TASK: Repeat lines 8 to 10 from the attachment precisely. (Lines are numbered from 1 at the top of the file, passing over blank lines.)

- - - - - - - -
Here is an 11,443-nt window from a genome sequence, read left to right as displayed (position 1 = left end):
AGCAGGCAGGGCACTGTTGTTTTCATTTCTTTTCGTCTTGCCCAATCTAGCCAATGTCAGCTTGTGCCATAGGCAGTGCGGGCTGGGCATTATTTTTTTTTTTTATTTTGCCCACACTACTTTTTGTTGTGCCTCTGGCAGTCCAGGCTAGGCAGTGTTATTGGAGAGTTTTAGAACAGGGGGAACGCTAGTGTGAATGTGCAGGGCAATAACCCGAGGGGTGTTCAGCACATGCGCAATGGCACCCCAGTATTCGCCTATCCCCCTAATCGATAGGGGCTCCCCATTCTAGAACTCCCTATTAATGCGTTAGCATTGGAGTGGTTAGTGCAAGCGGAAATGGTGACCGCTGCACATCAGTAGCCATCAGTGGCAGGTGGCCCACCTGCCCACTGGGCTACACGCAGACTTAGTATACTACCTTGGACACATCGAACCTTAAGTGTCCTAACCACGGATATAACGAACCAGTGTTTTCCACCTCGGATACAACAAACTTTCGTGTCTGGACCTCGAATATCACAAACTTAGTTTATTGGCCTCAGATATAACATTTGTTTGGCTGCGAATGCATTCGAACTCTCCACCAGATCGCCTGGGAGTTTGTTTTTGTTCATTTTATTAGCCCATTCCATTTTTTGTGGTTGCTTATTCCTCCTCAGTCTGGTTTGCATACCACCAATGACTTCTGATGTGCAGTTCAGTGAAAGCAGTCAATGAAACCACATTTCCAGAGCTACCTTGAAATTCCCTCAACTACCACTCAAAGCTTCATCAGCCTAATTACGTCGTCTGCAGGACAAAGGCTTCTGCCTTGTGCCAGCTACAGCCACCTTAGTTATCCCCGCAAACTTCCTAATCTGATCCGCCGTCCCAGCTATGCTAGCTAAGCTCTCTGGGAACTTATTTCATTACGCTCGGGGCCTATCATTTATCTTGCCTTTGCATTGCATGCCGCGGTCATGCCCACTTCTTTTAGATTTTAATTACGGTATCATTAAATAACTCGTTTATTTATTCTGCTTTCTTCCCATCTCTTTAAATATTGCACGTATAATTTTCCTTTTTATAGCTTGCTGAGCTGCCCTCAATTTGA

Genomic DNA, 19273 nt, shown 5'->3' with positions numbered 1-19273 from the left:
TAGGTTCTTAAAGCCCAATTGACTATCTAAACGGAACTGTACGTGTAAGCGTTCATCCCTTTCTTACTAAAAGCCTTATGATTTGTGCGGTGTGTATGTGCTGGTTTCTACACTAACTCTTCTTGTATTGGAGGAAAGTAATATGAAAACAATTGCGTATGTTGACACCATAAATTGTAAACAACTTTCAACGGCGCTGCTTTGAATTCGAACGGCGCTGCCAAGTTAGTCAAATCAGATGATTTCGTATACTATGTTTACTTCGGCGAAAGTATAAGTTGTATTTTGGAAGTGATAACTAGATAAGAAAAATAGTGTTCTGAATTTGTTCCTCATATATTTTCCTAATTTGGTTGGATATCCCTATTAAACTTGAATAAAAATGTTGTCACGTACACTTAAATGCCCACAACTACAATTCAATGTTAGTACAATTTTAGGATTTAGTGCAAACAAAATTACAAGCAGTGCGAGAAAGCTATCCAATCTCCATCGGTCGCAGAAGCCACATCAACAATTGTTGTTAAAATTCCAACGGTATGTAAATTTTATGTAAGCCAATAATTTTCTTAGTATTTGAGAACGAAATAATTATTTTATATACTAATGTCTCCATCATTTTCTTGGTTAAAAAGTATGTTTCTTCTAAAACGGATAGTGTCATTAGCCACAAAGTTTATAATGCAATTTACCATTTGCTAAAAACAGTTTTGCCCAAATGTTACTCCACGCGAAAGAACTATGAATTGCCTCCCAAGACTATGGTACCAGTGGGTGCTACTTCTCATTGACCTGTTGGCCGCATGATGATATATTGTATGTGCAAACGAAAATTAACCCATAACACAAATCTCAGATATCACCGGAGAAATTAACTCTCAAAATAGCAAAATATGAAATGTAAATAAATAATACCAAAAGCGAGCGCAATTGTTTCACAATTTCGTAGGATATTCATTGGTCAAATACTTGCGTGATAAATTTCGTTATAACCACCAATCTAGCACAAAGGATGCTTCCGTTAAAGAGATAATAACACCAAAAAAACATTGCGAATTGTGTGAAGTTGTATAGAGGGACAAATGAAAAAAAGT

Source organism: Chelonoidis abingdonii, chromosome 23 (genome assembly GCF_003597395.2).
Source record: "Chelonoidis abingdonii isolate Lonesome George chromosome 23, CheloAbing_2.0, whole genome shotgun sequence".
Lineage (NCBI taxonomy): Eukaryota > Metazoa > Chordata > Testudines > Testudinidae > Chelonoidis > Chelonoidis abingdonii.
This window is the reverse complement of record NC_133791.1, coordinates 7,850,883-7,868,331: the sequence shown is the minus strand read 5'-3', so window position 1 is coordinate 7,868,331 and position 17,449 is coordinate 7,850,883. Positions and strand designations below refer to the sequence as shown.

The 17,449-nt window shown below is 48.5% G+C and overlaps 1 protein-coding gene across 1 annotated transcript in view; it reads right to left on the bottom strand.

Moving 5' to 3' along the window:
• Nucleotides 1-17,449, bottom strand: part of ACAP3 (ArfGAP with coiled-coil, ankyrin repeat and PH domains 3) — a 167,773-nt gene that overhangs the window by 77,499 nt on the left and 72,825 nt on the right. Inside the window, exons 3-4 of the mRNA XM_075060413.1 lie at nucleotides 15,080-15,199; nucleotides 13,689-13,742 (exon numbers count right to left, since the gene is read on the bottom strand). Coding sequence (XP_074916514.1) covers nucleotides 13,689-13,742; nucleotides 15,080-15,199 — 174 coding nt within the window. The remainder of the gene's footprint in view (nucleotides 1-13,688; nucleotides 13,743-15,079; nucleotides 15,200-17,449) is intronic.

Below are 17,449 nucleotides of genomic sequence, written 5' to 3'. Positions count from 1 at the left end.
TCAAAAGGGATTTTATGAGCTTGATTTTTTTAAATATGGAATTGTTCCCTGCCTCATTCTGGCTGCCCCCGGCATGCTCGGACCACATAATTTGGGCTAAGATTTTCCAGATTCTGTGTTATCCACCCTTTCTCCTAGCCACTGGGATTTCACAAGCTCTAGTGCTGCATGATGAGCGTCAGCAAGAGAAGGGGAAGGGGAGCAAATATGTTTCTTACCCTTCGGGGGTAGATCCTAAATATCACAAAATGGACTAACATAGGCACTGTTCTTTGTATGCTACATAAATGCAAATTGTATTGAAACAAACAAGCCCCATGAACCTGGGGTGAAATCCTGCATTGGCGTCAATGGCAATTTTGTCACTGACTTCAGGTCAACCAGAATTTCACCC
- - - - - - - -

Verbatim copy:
This window is the reverse complement of record NC_133791.1, coordinates 7,850,883-7,868,331: the sequence shown is the minus strand read 5'-3', so window position 1 is coordinate 7,868,331 and position 17,449 is coordinate 7,850,883. Positions and strand designations below refer to the sequence as shown.

The 17,449-nt window shown below is 48.5% G+C and overlaps 1 protein-coding gene across 1 annotated transcript in view; it reads right to left on the bottom strand.

Moving 5' to 3' along the window: